TT Talk- Evolving security threats
Disruptions through the global supply chain continue to create opportunities for criminals to infiltrate and access cargo. The ongoing impacts of the COVID-19 pandemic blight economies and have profoundly altered supply chains such as just in time models. The tragic situation in Ukraine will undoubtedly further challenge global freight movement.
Recent analysis of claims and industry data from TT Club and BSI connected to freight crime, specifically cargo theft, highlight a series of risk trends against which actors in the supply chain should remain vigilant to mitigate losses.
Fraud continues to be a significant threat in the context of freight crime. Digital solutions, however well designed, give rise to internet-enabled fraud, allowing bad actors opportunities to access and steal cargo, through seemingly legitimate transactions.
A lesson learned throughout the COVID-19 pandemic has been that, sadly, in times of chaos and uncertainty criminals are quick to seize opportunities presented by such events, no matter how distressing they may be. Looking back to the height of the pandemic, many individually received false invitations to receive vaccinations, fake delivery text messages and other phishing attempts looking to capitalise on public panic.
In times of chaos and uncertainty criminals are quick to seize opportunities
With this in mind, it is an appropriate moment to highlight again the dangers of fraud. At this time, it would be prudent for all actors through the international supply chain to practise heightened levels of awareness and vigilance in financial transactions and in all aspects of general online security.
Cyber criminals, whether they be state actors, organised crime groups or individuals, are likely to use the current events and rising tensions to instigate attacks such as payment diversion frauds and other interventions.
Accumulation of cargo
As highlighted previously, accumulation of cargo as a result of supply chain disruptions and changes in the political landscape present a further risk in this context. Cargo at rest typically provides a rich feeding ground for criminals motivated to steal cargo. The current political landscape, where restrictions and sanctions are rapidly changing, has already started to impact the smooth operation of the supply chain and will likely lead to further delays and accumulation of cargo in certain locations.
Where operations are changing frequently to adapt to disruption, security managers need to assess risk regularly, particularly around temporary locations designed to cope with short-term peak or disrupted volumes. Because of the potential for delays at borders affected by the war in Ukraine, it would also be prudent to assess whether alternative transport routes should be considered
While remaining a small portion of cargo theft statistics, the start of 2022 saw an uptick in cargo theft incidents on the rail mode, evidencing the agility and ingenuity of the criminal fraternity. High profile incidents were picked up by mainstream media in Los Angeles earlier in the year, but incidents have also been reported in other locations around the US and Europe.
A combination of increased volumes as shippers seek greater value and accumulation of cargo due to congestion gives rise to a host of opportunities for organised criminal gangs and opportunistic individuals to access cargo, particularly where trains are held awaiting access to terminals, yards or mainline services.
While rail infrastructure may often be perceived to present dangers (such as electrified lines), boundaries to lines and facilities will not always be secure - another example of criminals rapidly identifying and exploiting vulnerabilities in the supply chain.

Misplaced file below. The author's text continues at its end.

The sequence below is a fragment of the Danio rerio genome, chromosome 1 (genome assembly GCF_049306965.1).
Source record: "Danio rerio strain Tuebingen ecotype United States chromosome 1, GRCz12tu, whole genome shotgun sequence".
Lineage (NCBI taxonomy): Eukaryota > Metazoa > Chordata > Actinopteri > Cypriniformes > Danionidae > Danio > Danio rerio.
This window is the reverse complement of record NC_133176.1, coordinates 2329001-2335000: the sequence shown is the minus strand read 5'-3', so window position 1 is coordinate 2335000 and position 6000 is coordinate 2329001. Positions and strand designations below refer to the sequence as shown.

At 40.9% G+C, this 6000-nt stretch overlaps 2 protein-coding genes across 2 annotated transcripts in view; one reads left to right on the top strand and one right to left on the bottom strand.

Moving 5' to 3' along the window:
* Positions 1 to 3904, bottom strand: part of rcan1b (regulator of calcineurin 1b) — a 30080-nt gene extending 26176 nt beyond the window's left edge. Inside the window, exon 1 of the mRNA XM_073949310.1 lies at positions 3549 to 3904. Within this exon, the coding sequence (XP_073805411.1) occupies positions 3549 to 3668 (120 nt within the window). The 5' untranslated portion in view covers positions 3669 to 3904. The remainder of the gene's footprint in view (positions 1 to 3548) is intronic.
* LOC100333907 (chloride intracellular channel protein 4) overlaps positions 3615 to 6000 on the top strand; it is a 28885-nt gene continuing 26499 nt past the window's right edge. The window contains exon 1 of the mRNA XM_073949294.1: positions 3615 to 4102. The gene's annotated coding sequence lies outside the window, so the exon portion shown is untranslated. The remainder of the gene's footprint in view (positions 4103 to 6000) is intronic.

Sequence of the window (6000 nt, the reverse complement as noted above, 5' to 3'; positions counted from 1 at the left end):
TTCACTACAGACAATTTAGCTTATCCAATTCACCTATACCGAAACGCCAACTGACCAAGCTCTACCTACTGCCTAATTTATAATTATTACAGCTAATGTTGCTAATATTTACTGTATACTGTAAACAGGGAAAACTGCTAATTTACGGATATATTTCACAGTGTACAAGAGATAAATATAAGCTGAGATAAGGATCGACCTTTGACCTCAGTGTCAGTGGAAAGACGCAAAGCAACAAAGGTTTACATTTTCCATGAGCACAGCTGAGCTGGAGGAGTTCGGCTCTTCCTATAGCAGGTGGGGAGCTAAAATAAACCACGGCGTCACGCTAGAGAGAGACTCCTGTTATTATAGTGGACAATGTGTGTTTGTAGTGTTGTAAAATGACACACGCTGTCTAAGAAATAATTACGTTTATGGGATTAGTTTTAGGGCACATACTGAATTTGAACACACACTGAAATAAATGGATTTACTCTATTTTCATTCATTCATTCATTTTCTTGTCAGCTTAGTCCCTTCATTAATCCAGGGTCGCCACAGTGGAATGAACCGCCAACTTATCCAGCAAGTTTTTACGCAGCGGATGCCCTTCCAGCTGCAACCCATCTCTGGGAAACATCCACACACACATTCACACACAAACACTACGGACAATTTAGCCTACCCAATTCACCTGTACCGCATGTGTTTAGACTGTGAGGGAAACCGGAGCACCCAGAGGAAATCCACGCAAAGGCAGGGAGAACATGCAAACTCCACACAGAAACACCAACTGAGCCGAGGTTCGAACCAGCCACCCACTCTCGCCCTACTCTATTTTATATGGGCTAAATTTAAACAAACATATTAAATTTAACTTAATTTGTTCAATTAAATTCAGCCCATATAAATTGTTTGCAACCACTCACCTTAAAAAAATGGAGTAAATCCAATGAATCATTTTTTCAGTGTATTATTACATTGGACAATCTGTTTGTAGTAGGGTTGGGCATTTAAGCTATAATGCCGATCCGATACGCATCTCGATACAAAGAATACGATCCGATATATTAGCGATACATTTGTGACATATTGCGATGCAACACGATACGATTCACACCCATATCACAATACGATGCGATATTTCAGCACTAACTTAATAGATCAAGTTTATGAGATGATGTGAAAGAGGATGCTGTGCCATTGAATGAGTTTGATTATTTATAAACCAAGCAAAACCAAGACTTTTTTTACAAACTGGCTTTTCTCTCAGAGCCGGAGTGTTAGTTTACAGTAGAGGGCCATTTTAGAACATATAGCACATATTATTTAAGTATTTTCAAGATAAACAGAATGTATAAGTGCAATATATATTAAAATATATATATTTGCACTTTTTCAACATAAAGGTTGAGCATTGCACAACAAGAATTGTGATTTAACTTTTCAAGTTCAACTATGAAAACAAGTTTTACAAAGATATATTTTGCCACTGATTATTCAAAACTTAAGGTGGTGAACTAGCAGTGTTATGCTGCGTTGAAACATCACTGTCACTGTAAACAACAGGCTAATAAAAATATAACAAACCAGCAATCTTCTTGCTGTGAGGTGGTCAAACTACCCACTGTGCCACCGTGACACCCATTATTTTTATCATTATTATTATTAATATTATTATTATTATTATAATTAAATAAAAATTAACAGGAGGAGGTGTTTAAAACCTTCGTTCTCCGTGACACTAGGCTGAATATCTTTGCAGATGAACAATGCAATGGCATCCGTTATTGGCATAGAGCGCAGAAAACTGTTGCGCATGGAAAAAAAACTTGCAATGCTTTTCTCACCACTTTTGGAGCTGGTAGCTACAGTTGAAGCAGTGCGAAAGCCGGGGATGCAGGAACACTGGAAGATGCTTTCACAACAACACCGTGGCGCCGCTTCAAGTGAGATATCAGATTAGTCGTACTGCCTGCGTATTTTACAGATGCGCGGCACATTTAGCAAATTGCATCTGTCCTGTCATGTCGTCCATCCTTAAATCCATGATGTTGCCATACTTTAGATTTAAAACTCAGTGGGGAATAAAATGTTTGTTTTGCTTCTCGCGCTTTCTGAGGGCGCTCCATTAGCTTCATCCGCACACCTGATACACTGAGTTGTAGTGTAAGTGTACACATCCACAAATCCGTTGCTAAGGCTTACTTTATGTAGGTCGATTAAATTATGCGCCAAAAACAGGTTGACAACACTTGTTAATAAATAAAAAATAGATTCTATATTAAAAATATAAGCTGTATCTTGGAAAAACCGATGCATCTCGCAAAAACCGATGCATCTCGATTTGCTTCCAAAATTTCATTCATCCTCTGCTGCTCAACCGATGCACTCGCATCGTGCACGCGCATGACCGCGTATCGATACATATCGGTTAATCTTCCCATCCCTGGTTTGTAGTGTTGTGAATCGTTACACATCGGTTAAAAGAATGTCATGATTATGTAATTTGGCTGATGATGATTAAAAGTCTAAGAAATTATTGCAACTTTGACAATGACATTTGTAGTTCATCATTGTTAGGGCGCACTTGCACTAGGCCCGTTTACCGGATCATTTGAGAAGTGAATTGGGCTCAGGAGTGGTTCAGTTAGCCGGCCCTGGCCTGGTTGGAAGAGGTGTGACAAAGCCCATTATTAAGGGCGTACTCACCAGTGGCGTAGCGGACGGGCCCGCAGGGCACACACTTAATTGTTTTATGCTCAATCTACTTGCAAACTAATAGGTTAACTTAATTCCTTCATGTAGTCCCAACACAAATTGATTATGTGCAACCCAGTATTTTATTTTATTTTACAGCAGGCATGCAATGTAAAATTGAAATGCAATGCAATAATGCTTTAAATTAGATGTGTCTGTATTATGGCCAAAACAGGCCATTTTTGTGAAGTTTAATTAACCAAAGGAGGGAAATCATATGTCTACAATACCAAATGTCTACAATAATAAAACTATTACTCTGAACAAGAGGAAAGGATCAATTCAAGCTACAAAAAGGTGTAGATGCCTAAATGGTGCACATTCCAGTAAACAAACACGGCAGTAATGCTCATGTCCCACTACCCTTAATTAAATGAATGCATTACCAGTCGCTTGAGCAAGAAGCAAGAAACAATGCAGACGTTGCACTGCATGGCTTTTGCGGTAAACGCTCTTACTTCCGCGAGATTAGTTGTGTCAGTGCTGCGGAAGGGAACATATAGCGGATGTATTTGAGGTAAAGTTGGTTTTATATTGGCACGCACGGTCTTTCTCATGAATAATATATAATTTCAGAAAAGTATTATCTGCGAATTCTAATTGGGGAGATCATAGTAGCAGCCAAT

Cross continental freight volumes by rail from China to Europe have increased in recent years; as shipping rates soared many shippers viewed rail as a viable alternative. The current events in Ukraine will almost certainly have a serious impact on availability because a large portion of Europe destined trains from China are transiting Russia and/or Belarus. Inevitably, some cargo will become stationary as a result.
The threat posed by the insider continues to present challenges. TT Club claims analysis for 2021 suggests that around 15% of reported crime incidents likely involved insider activity, whether it facilitated intricate knowledge of systems and security provisions or simply allowed access to criminals.
The insider threat posed by employees, contractors and temporary personnel needs to be managed. Security strategies should include control over identification badges/passes and restricting full site access where applicable. Protecting operationally sensitive information about security, cargoes and trailers on site and control of company-branded uniform is of great importance.
The risk landscape
The risk landscape for those managing security through the global freight supply chain has always been evolving. The various measures set in place recently against Russia and Russian entities will impact many areas of the supply chain resulting in considerable disruption. For all actors in the supply chain, heightened awareness is required to ensure that where reasonably practicable cargo is not allowed to stagnate or become abandoned and that security is maintained. Cargo at rest is cargo at risk.
Cargo at rest is cargo at risk.
In recognition of the threat landscape, TT will soon launch an inaugural edition of a new supply chain security bulletin. The bulletin will focus on all aspects of supply chain security and will draw data, expertise and opinion from a host of organisations across the globe.
If you would like further information, or have any comments, please email us, or take this opportunity to forward to any others who you may feel would be interested.
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